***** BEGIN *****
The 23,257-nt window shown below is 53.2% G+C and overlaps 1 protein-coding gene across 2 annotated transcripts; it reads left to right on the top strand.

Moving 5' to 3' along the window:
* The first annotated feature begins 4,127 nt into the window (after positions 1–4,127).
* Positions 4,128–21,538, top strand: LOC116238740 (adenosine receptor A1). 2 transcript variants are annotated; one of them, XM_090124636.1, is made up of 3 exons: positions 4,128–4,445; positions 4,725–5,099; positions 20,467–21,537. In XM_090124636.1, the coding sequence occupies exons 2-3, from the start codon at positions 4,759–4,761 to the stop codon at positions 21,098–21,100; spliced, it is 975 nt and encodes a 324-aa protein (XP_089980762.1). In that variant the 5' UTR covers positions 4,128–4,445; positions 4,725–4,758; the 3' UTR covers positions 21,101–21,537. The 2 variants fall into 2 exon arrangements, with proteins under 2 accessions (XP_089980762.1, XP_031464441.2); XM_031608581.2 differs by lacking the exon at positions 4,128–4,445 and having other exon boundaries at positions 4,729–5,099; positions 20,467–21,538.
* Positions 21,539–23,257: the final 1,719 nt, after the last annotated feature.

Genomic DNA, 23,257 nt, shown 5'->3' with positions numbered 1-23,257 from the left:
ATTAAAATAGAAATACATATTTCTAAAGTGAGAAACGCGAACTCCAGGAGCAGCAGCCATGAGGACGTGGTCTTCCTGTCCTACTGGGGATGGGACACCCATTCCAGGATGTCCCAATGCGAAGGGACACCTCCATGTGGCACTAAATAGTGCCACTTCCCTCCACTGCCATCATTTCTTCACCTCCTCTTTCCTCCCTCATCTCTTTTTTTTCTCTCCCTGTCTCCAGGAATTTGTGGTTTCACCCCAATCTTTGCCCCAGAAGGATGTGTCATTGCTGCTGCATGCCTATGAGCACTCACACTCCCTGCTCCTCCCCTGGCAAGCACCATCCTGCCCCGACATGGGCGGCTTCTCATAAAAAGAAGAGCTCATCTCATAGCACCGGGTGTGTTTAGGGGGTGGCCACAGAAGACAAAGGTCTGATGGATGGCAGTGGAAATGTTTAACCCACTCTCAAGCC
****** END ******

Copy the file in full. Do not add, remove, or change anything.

The 23,257-nt window shown below is 53.2% G+C and overlaps 1 protein-coding gene across 2 annotated transcripts; it reads left to right on the top strand.

Moving 5' to 3' along the window:
* The first annotated feature begins 4,127 nt into the window (after positions 1–4,127).
* Positions 4,128–21,538, top strand: LOC116238740 (adenosine receptor A1). 2 transcript variants are annotated; one of them, XM_090124636.1, is made up of 3 exons: positions 4,128–4,445; positions 4,725–5,099; positions 20,467–21,537. In XM_090124636.1, the coding sequence occupies exons 2-3, from the start codon at positions 4,759–4,761 to the stop codon at positions 21,098–21,100; spliced, it is 975 nt and encodes a 324-aa protein (XP_089980762.1). In that variant the 5' UTR covers positions 4,128–4,445; positions 4,725–4,758; the 3' UTR covers positions 21,101–21,537. The 2 variants fall into 2 exon arrangements, with proteins under 2 accessions (XP_089980762.1, XP_031464441.2); XM_031608581.2 differs by lacking the exon at positions 4,128–4,445 and having other exon boundaries at positions 4,729–5,099; positions 20,467–21,538.
* Positions 21,539–23,257: the final 1,719 nt, after the last annotated feature.

Genomic DNA, 23,257 nt, shown 5'->3' with positions numbered 1-23,257 from the left:
ATTAAAATAGAAATACATATTTCTAAAGTGAGAAACGCGAACTCCAGGAGCAGCAGCCATGAGGACGTGGTCTTCCTGTCCTACTGGGGATGGGACACCCATTCCAGGATGTCCCAATGCGAAGGGACACCTCCATGTGGCACTAAATAGTGCCACTTCCCTCCACTGCCATCATTTCTTCACCTCCTCTTTCCTCCCTCATCTCTTTTTTTTCTCTCCCTGTCTCCAGGAATTTGTGGTTTCACCCCAATCTTTGCCCCAGAAGGATGTGTCATTGCTGCTGCATGCCTATGAGCACTCACACTCCCTGCTCCTCCCCTGGCAAGCACCATCCTGCCCCGACATGGGCGGCTTCTCATAAAAAGAAGAGCTCATCTCATAGCACCGGGTGTGTTTAGGGGGTGGCCACAGAAGACAAAGGTCTGATGGATGGCAGTGGAAATGTTTAACCCACTCTCAAGCC